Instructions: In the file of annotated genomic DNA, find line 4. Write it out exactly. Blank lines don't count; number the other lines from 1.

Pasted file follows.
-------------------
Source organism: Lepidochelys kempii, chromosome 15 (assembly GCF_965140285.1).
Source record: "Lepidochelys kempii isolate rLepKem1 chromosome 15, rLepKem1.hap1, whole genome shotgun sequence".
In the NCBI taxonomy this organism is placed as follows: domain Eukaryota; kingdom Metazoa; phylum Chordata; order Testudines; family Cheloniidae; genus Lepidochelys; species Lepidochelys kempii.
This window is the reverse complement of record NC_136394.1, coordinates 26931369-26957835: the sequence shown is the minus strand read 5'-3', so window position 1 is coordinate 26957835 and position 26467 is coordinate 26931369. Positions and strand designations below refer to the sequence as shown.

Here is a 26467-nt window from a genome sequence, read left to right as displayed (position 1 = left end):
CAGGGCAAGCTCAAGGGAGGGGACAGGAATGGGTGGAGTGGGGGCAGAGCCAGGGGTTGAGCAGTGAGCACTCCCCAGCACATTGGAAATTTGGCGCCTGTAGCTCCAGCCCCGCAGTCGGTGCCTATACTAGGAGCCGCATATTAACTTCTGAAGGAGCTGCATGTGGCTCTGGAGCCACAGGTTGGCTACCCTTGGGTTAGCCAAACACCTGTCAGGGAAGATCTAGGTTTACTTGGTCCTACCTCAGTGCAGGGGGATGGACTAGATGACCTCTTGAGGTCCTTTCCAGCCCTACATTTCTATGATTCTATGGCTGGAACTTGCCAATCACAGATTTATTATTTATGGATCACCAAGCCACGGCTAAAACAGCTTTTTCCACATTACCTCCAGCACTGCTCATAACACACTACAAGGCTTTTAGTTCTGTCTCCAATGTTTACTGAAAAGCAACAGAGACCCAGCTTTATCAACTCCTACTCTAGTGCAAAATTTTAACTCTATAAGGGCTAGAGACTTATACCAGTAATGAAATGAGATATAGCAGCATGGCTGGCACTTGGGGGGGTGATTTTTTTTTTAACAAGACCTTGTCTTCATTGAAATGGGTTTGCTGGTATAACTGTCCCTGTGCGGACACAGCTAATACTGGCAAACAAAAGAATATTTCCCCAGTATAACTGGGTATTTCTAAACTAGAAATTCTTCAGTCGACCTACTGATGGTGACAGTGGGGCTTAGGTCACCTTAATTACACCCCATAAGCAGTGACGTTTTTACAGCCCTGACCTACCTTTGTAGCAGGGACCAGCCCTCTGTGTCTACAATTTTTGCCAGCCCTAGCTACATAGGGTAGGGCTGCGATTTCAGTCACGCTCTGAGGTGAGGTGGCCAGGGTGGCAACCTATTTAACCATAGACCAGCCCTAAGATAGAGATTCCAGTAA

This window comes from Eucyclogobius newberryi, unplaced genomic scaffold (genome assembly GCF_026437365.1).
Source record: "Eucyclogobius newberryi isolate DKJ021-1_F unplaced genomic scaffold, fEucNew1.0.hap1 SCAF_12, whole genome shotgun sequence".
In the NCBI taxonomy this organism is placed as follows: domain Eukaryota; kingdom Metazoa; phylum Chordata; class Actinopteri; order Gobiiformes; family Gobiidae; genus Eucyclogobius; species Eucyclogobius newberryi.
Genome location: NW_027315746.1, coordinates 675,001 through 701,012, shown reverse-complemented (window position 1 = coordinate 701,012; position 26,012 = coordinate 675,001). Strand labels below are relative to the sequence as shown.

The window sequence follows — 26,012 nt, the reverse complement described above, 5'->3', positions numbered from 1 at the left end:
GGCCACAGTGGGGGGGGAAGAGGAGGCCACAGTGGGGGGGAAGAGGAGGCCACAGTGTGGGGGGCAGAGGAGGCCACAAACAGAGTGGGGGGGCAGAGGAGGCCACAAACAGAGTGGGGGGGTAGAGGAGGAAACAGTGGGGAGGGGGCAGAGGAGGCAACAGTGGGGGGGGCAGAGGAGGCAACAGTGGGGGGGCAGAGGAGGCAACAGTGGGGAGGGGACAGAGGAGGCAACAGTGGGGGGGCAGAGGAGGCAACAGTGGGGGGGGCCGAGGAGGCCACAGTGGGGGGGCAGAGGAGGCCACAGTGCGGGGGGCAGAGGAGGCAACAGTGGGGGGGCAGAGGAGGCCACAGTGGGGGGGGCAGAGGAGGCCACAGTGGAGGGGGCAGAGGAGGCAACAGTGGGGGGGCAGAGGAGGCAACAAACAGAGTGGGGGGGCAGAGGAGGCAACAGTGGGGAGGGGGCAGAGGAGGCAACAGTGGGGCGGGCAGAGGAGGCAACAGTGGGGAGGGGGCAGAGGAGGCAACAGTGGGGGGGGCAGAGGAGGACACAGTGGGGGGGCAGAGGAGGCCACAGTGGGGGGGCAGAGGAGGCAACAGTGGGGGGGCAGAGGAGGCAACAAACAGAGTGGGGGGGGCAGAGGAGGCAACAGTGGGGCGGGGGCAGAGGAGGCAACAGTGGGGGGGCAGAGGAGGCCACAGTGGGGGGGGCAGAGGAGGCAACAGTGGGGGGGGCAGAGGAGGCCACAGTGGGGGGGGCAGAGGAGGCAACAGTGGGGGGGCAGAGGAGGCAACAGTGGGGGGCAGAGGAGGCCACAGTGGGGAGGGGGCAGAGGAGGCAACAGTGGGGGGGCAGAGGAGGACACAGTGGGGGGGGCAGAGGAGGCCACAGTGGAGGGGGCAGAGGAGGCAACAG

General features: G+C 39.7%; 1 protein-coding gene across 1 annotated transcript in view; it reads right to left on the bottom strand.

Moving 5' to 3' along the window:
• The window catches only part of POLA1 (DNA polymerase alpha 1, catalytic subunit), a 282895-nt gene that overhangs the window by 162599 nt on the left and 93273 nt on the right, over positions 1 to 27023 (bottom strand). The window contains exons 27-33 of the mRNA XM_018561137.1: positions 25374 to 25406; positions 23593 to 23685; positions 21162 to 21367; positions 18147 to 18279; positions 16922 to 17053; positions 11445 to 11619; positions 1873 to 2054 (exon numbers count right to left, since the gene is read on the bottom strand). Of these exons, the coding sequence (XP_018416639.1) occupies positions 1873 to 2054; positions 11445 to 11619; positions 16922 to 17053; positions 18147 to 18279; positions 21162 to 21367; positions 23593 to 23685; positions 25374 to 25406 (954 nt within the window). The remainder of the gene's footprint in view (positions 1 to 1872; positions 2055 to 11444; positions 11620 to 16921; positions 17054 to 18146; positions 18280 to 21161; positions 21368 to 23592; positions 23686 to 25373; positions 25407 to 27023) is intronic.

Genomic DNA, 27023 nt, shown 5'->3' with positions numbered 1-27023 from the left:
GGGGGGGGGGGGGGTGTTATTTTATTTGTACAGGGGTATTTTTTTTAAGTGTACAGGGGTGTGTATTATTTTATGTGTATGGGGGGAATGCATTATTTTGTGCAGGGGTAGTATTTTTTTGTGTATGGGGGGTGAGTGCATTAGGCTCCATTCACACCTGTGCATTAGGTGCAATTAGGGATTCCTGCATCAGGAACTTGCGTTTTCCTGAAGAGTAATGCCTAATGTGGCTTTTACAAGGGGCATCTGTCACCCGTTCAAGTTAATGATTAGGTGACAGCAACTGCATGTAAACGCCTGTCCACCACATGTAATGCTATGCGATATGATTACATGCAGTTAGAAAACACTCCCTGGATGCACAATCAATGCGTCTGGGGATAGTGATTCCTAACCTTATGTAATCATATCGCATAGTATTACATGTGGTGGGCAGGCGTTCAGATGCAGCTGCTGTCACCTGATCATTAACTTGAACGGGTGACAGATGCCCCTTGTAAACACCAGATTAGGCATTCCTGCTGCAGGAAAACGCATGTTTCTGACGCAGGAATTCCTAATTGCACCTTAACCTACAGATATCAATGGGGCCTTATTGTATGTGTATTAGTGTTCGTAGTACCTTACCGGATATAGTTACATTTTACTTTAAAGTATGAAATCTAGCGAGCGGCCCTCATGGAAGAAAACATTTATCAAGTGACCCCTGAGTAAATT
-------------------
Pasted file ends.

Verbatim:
This window is the reverse complement of record NC_136394.1, coordinates 26931369-26957835: the sequence shown is the minus strand read 5'-3', so window position 1 is coordinate 26957835 and position 26467 is coordinate 26931369. Positions and strand designations below refer to the sequence as shown.